# How can I improve my comprehension of mathematical notation and avoid getting lost in the details, when there's no obvious visualization to rely on?

For context, I'm an engineering student nearing the end of my degree and I've been tutoring algebra, calculus, and statistics for years, so I'm not a newbie to math. It's only really been an issue in the past year or so as I've taken more theory intensive classes involving lots of long derivations full of algebraic manipulation and calculus tricks -- I found myself skipping over them entirely because it feels too overwhelming trying to parse through all the notation, even though it's usually notation I'm plenty familiar with and have no issue with in smaller doses. Let's take this as an simpler example that I was just a little while ago having the same issue with:

when I see the differential equations, my instinct is just to skip over them, even though doing that means the textual portion of the article won't make much sense.

I can make myself slow down and mentally parse the syntax, but doing so can be mentally exhausting if there's a whole lot lines similar to lines 2 and 3 in the above example. I think at least part of it is that mathematical notation is simply a lot more information dense than English, and so trying to mentally "pronounce" all the symbols or even a verbal description of a larger "word" (e.g. "d squared x squared of p naught u" vs "second derivative with respect to x of p naught u") results in a lot more mental "speaking" than the amount of space taken up on the page would imply. That, for lack of a better word, "misleading" visual makes me associate it with an inordinate amount of mental effort.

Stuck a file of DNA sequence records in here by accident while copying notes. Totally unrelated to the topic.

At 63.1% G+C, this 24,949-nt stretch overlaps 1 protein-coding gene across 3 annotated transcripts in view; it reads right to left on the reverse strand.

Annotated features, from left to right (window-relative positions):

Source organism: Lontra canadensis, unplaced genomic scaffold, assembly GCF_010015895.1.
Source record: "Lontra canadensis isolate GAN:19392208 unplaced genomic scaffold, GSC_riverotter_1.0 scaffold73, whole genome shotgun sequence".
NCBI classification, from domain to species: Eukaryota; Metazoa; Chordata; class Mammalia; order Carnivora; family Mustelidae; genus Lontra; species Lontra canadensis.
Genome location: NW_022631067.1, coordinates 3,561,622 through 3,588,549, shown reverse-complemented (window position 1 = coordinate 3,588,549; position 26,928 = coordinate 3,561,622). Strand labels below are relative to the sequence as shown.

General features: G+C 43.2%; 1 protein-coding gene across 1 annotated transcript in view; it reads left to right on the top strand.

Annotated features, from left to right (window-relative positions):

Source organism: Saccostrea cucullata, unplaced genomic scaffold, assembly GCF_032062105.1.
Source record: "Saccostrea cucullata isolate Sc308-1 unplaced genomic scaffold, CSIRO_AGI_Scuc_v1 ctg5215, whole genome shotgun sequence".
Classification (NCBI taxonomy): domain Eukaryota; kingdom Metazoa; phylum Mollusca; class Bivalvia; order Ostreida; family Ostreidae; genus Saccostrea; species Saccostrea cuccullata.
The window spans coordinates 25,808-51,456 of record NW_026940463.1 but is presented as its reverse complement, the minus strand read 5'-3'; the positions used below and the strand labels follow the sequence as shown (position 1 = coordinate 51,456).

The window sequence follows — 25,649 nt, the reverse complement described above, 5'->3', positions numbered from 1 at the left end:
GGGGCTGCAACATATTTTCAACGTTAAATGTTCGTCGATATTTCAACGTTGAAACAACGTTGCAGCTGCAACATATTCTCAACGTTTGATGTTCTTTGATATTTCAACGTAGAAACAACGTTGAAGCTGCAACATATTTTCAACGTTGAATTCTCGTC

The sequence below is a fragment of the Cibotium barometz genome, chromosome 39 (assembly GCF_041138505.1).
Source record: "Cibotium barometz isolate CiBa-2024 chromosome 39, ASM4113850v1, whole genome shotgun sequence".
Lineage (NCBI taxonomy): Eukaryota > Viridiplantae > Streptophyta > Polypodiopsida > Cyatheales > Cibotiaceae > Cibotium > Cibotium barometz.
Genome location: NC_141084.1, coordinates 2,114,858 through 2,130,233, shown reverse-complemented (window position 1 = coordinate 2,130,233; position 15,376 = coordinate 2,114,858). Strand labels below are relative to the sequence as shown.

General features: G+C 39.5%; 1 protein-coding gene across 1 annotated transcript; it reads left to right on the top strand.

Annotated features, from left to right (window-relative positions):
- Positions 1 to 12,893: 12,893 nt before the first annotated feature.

I had asked a friend with more mathematical maturity than me for advice and he said that he sees the notation as more analogous to diagrams than letters and words, so he doesn't usually try to mentally "pronounce" it. I tried thinking of it that way, which seemed to help at first, mostly because it helped me focus more on larger expressions as a whole, instead of trying to parse each individual piece, but I have a hard time really comprehending the information that way unless I mentally describe the "diagrams" to myself (something like, "ok, a second derivative, a first derivative, u, coefficients of p_i equal to squigly L u of x") which doesn't save that much mental effort. But more than that even, I often get so focused on trying mentally parse/describe the notation that I loose sight of the bigger picture, of what it is that's being derived or the like.

Oh, I should probably also mention that I don't typically have trouble with writing long derivations and calculations -- I'm actually pretty competent with LaTex and I regularly do my assignments using it (those I use an extension that shows me preview of the rendered version in real time, so I can more easily see what I'm doing). I'll also often write out sentences describing/explaining each step in words. I think the reason I struggle with reading such things but not writing them is that, when I'm writing out my own work, I often already have the big picture strategy mapped out in my head, plus, it's emotionally satisfying to translate the general outline in my head to a neat and organized step-by-step solution on the screen. Also, many engineering textbook derivations are almost entirely just algebraic manipulations and the like, with very little explanatory text interspersed, whereas I almost never write out my own work like that -- I either write the purpose/reasoning for each non-obvious (to me) step in a separate sentence/phrase, and/or if I'm doing the work in code (I frequently make use of Python's NumPy and SymPy libraries to speed up calculations and derivations), I name the variables and/or functions very descriptively, which serves essentially the same purpose.